ventured to answer the challenge of the right hon. Gentleman, and to say that reading, writing, and arithmetic could be taught better by teaching the higher branches. It was an unceasing complaint with the managers of schools that there was increasing difficulty in providing pupil teachers and masters, and he believed that was attributable to the decreased attention which was given to those higher subjects, compared with the three points of reading, writing, and arithmetic, which were the subjects that paid. He hoped the right hon. Gentleman would impress strongly on the Inspectors the importance of giving more time than at present to the examination of the schools in general intelligence and in the higher subjects.


said, he believed a good deal of the higher class of teaching was already being done in the country, as was evidenced by the fact that the valuable works of Spence and Major were sold in thousands. He did not take so desponding a view of the work now going on as was taken by the hon. Baronet (Sir John Lubbock); but he was rather astonished at the small progress which had been made since the passing of the Education Act. There were 34,000 children who had been presented in the three upper standards, but we should have 500,000. [Mr. W. E. FORSTER: Not for four months.] No; for a year. He believed, however, that his right hon. Friend was doing all that he could to improve the present state of things, and he believed that by giving premiums, say 2s. or 3s. beyond the 15s. limit to the grant, for passing in extra subjects, they would get many more children to pass.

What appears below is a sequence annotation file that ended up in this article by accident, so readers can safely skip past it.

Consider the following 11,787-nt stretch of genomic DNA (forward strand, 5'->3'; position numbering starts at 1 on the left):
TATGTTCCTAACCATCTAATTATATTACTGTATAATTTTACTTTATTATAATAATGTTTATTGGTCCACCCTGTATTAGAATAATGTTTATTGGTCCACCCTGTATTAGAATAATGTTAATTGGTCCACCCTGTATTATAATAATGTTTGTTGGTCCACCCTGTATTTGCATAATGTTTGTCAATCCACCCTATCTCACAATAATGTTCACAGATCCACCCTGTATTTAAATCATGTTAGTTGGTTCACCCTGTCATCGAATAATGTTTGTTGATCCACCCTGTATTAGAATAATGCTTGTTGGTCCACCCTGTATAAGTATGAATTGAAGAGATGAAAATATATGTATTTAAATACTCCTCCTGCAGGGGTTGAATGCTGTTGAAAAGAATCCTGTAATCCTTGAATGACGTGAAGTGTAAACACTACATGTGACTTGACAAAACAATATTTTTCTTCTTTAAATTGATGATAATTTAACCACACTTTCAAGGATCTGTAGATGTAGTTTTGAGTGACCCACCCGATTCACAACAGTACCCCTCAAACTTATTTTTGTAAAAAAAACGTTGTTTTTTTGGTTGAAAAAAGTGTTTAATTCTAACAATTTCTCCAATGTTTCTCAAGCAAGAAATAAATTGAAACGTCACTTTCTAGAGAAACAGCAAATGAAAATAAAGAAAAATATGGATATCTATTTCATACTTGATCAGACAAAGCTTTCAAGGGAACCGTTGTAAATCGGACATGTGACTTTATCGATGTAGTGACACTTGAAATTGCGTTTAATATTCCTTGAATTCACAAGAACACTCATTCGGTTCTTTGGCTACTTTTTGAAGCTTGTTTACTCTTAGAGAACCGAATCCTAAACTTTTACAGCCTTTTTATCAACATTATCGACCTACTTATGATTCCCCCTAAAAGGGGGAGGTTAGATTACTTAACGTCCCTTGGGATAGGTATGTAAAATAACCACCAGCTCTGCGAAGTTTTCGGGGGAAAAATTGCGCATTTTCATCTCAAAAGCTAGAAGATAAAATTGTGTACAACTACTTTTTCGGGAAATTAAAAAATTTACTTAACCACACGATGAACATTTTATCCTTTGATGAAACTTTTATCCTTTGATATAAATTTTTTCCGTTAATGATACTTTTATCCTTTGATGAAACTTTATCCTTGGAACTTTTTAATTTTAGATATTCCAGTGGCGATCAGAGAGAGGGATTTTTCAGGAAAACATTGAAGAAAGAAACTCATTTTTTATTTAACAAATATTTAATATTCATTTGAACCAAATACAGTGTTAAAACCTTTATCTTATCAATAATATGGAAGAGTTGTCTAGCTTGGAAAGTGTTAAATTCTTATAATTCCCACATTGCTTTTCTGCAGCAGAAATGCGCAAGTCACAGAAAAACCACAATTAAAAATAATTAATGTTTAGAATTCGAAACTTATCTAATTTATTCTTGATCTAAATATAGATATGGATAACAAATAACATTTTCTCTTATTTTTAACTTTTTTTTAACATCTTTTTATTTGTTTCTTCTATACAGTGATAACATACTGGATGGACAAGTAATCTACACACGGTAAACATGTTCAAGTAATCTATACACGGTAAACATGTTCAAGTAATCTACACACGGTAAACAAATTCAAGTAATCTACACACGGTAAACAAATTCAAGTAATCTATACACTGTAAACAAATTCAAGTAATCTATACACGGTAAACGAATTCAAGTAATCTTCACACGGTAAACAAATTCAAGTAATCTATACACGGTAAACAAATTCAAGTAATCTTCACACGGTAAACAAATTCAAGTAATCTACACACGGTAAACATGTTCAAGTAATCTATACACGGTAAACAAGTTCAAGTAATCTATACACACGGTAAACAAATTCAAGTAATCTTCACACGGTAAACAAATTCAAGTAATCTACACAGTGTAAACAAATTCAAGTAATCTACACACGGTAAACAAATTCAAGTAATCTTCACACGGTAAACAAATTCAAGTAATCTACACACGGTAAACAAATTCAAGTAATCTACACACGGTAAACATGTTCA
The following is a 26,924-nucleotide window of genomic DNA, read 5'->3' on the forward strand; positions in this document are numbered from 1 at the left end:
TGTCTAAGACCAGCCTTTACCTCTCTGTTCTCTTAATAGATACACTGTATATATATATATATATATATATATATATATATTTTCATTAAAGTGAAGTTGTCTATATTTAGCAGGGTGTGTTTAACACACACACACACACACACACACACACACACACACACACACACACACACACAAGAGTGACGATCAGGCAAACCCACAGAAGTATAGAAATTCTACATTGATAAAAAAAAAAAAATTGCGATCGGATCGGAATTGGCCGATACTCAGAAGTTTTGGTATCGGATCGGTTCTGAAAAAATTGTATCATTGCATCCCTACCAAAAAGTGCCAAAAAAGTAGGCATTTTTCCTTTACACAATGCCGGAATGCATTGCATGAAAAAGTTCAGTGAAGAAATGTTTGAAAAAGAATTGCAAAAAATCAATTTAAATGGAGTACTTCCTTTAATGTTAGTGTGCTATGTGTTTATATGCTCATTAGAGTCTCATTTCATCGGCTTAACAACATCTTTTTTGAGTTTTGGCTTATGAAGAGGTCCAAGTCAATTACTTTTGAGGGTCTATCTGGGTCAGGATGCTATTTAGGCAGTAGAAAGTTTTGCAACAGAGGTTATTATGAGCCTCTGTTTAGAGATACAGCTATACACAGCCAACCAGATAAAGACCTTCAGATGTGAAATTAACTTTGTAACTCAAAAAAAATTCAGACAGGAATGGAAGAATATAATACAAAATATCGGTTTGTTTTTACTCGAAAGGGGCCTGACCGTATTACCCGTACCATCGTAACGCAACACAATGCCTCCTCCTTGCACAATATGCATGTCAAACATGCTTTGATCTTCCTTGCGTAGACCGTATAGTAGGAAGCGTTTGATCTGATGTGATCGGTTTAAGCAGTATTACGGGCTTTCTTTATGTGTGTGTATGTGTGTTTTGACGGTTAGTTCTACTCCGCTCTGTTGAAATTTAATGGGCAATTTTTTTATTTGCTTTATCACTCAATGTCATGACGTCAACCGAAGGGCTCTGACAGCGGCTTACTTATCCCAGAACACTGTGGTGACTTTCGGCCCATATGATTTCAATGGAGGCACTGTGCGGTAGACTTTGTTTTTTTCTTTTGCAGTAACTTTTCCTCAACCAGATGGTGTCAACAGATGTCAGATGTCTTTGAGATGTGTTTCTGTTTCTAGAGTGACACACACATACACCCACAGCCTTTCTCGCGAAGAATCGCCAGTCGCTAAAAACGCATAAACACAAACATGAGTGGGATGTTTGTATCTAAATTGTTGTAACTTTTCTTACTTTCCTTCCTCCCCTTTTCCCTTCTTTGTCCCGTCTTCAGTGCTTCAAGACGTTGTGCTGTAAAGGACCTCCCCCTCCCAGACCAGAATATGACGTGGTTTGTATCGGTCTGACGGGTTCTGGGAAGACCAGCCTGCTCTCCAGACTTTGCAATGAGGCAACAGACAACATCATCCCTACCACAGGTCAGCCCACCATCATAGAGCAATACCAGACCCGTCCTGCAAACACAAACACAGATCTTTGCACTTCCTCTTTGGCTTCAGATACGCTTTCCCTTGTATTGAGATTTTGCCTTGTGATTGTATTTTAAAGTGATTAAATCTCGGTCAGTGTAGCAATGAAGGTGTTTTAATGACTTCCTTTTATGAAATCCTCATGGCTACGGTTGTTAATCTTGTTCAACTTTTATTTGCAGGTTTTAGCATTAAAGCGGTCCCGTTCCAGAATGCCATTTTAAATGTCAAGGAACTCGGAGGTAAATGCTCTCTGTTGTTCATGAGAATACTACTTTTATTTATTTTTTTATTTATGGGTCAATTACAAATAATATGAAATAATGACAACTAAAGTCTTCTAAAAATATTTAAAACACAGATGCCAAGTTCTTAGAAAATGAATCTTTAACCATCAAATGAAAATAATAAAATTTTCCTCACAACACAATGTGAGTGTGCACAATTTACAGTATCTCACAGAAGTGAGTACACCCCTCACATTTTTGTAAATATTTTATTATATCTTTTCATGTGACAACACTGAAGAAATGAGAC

said, that when he became a Member of the Committee of Council for Education some years ago, he found that the Parliamentary Grants for the support of education were such as to give only the merest possible educational means of fighting the battle of life to the scholars in the schools receiving these grants, and with the view of improving the standard of education, he proposed a Minute for the purpose of giving a higher rate of grant for extra subjects. The Chancellor of the Exchequer opposed his Minute, and argued that it was entirely repugnant to the principles of political economy; but he (Mr. Corry) thought it entirely consistent with the principles of common sense, and he had the satisfaction of beating the Chancellor of the Exchequer by a very considerable majority on that occasion. In the first one or two years he knew that his Minute produced very satisfactory results, and he should like to know how many of the 34,000 children who had passed in the three upper standards, and of the 20,000 who had passed in extra subjects, had passed in consequence of the money allowance made under that Minute.


said, the right hon. Gentleman was perfectly correct in stating that the Minute which he proposed had produced a most beneficial change, and the Committee of Council were endeavouring by the New Code to develop the system of the right hon. Gentleman with regard to extra subjects. It was owing to that development that the grants to the 34,000 and the 20,000 children had been made.


said, that the right hon. Gentleman (Mr. Corry) deserved great credit and honour for his Minute. It was the first step taken by the Privy Council out of the "Slough of Despond" into which the Revised Code had led them. He would suggest that the Vice President of the Committee of Council, before he proposed the Code for next year, should seriously consider whether in schools where extra subjects were efficiently taught, and where a larger number of pupil or assistant teachers were employed, a limit of 17s. should not be substituted for the limit of 15s. per child in average attendance, for the purpose of encouraging schoolmasters to teach extra subjects.